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Why not have a symbol of India’s secularism?

Saturday, July 11, 2009 10:33:15 AM, Nilofar Suhrawardy

Babri probe panel submits report, 17 years after demolition: Seventeen years and 48 extensions later, the Liberhan Commission probing the 1992 demolition of the Babri Masjid in Ayodhya Tuesday submitted its...Read Full

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Political storm raised over Ayodhya issue following the submission of report by Liberhan Commission certainly marks the beginning of another debate on the issue, but paradoxically without much substance. Let us accept it; people and media have never really been unaware of the mosque’s demolition, the key figures responsible for the Ram Janmabhoomi campaign and the communal riots fuelled over it.


The debate over the issue and/or the commission’s report has little linkage with whether those allegedly responsible for the demolition receive punishment and the victims’ compensation or not. Considering that the Congress party was in power at the Centre and the BJP in UP at the time of Babri Masjid’s demolition, neither party can claim to be above board. If the Congress is of the opinion that this is just the appropriate time to target the BJP and its associates for the 1992 case, it is certainly not yet fully in tune with the people’s mind. The same may be said about BJP leaders musing over whether to seize on this opportunity to play an Ayodhya card for building a temple at the disputed site.


The leaders need to reflect on the changes that have taken place in the country between 2009 and 1992. It was not difficult then for master political strategists to gamble on communally sensitive issues for electoral gains.


Today, the small screen has reached even homes of poverty-stricken people living in slums. They, like millions of other viewers, have the choice to watch news, a religious programme, educational item and/or some entertainment show or not. If politicians assume that Ayodhya issue still has the potential to excite religious passions along communal lines, their political as well as socio-religious priorities are certainly misplaced.


Gone are the days when mob frenzy could easily incite communal violence between two religious groups. There was a phase when newspapers refrained from publishing detailed reports of incidents. There prevailed the fear that even a short report could fuel communal violence in another part and/or rest of the country.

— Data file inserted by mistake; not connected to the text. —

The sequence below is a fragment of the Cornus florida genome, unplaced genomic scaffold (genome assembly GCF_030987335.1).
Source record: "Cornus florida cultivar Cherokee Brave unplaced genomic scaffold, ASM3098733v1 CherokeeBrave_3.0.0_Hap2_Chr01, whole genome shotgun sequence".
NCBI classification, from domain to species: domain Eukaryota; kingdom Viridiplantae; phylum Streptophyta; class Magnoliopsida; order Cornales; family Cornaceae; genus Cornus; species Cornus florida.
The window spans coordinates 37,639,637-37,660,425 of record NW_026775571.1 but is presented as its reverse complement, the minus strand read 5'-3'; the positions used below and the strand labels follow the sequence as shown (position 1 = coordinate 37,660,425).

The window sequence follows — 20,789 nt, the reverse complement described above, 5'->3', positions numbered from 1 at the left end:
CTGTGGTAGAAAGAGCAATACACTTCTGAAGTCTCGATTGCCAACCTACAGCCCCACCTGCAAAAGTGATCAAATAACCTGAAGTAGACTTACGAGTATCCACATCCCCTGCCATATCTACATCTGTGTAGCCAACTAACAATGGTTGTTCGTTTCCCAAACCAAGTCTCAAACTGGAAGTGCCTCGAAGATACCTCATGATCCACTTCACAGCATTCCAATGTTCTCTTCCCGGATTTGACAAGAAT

Every Indian Hindu has religious right and freedom to feel concerned about a temple. So does every Indian Muslim about a mosque. Yes, at Ayodhya.


Interestingly, an interaction with a cross-section of Indians revealed that rather than have the country divided over Ayodhya issue, they would prefer a university, stadium or some other institution that can contribute to nation’s development. With inflation and the economic recession staring at the common man harshly, all the noise made over Ayodhya is least likely to distract him from his tension.


Let the legal battle over Ayodhya continue, and it may perhaps never end. But it is time politicians gave a serious thought to actually resolving the issue as the people desire. Why can’t Ayodhya be home to perhaps the best temple at the spot where Hindu God Rama is believed to have been born, and also a mosque, even a church, a gurudwara and other places of worship Indians believe in? The issue can be resolved without hurting religious sentiments of the involved communities. If politicians are keen on gaining media coverage by raising the issue on communal lines, then they may well expect least possible attention from the average Indian.


The Liberhan Commission’s report carries little relevance for today’s India and its citizens. Had the report been submitted before the revolutionary changes in communication technology had spread the network across the country, the situation would have been different.


Practically, continuous access to events taking place across the country and the world has made everyone far more foresighted and practical than the politicians can think.


Why should those Ayodhya memories remain a dark spot on India’s image when it is possible through construction of a temple as well as a mosque or museum to turn the same place into one each and every Indian can proudly point to as a symbol of our secularism?

(courtesy ExpressBuzz)

 

 

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